In her first state of the university address, Dr. Kristina M. Johnson, president of The Ohio State University, announced a new initiative called RAISE: race, inclusion and social equity, that includes a pledge to hire 50 scholars who address social equity and racial disparities in their work as well as 100 faculty members from underrepresented backgrounds across all fields. All new openings will be tenure-track positions.
“This means a lot to me,” Johnson said in her address. “As a young woman studying engineering in the 1970s, it took me a long time to realize that I could become a professor too, because I never had a woman professor in any of my basic science, math or engineering coursework … I want every single Ohio State student to be able to look across the lecture hall or seminar table and understand immediately that their dreams are valid and achievable.”
To support the new faculty, the university will group scholars into hiring cohorts with a focus on helping underrepresented scholars network across disciplines.
“Ultimately, the RAISE initiative will bring to Ohio State researchers who develop new approaches to building an anti-racist society, while changing the composition of our faculty and transforming our own culture, practices and policies so that Ohio State becomes an absolutely inclusive community,” Johnson said.
The initiative is a part of a larger push to hire at least 350 tenure-track faculty members within ten years. According to Johnson, undergraduate enrollment rose by 5,800 students since 2008, while the net number of tenure-track faculty dropped by 219 during the same period.
Dr. Donna Y. Ford, distinguished professor of education at The Ohio State University, was “ecstatic” about the new initiative. Hearing Johnson’s address, “it just made my chest swell,” she said.
Ford came back to Ohio State after serving as a professor at Vanderbilt University. For her, the initiative was confirmation that returning to the institution was the right choice.
“I was blown away with pride that our president is so visionary and very unapologetic about her commitment in word and deed to equity, diversity and inclusion,” she said. “It felt very needed and very refreshing.”
To Ford, the fact that these are tenure-track roles felt significant, especially in a higher education landscape increasingly dependent on adjunct and part-time instructors. Studies show women and underrepresented minorities tend to be concentrated in non-tenure track positions.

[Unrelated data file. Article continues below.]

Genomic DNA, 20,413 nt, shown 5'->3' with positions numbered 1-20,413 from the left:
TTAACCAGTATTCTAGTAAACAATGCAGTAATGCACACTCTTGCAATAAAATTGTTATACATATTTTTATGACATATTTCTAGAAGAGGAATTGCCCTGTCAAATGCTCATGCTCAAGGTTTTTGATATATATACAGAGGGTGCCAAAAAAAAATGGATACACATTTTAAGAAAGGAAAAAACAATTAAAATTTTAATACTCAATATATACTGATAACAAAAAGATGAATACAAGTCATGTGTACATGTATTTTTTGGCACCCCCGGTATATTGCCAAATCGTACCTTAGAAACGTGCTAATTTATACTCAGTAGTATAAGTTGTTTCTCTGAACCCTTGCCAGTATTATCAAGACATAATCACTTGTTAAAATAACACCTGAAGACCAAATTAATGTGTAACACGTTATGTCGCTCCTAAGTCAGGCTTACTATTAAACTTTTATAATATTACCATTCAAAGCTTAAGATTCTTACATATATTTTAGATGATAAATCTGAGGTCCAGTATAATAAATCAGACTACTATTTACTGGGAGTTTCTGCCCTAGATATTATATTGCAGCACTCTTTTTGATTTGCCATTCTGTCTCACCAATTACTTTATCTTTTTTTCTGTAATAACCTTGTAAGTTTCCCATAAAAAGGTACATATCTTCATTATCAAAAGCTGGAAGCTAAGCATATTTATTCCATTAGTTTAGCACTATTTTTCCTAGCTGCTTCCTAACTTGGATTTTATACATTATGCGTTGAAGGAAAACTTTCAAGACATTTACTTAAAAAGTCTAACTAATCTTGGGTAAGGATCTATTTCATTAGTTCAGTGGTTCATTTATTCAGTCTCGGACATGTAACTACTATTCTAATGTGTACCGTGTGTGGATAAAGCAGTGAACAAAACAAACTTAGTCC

Offering a path to tenure sends a message that the initiative is “not only to recruit diverse faculty but to retain them,” Ford said. Tenure-track positions offer a “sense of security and a belief that there’s going to be a long-term commitment to them … and them to the institution.”
She also thinks an influx of faculty focused on equity issues and faculty from underrepresented backgrounds will create a community of scholars who can magnify each other’s work.
“Too often, at predominantly White institutions, it is very lonely and isolating to be one of the few voices consistently addressing equity, diversity and inclusion,” she said. “Now there will be more people to connect with and collaborate with so the impact can be greater, exponentially so.”
Dr. James L. Moore, III, vice provost for diversity and inclusion and chief diversity officer at The Ohio State University, emphasized that this initiative isn’t just about diversifying the faculty but diversifying the student body as well, because minority faculty ultimately attract diverse students. He’s also a professor of education and human ecology and a distinguished professor of urban education.
“Too often universities would spend so much time on [recruiting] the students, and then we get them here and struggle to retain them or give them a quality experience where they’re able to access mentors who look just like them …,” Moore said. “We know that there are immense benefits when we have a diverse workforce.”
He noted that investing in so many new faculty positions will likely require “additional resources or a re-prioritization of resources” but “like all institutions, whatever we value, we find the money for.”
As university hiring freezes continue, in light of the COVID-19 pandemic, Ford hopes the RAISE initiative can serve as an example for other institutions.
“I want other presidents, provosts, to follow President Johnson’s lead,” she said, “because I’m so tired of people in higher education, as well as K-12, pretending that the funding is not available when they just have to be very strategic about how they allocate funds …. It shows what they prioritize.”
As a campus with over 50,000 students, Moore sees The Ohio State University as having a critical role to play in efforts to “eliminate racism and disparities of all kinds.”
“That’s a lofty goal and somewhat aspirational,” he said, “but that’s nothing new for institutions of higher learning to be lofty and aspirational.”
Sara Weissman can be reached at firstname.lastname@example.org.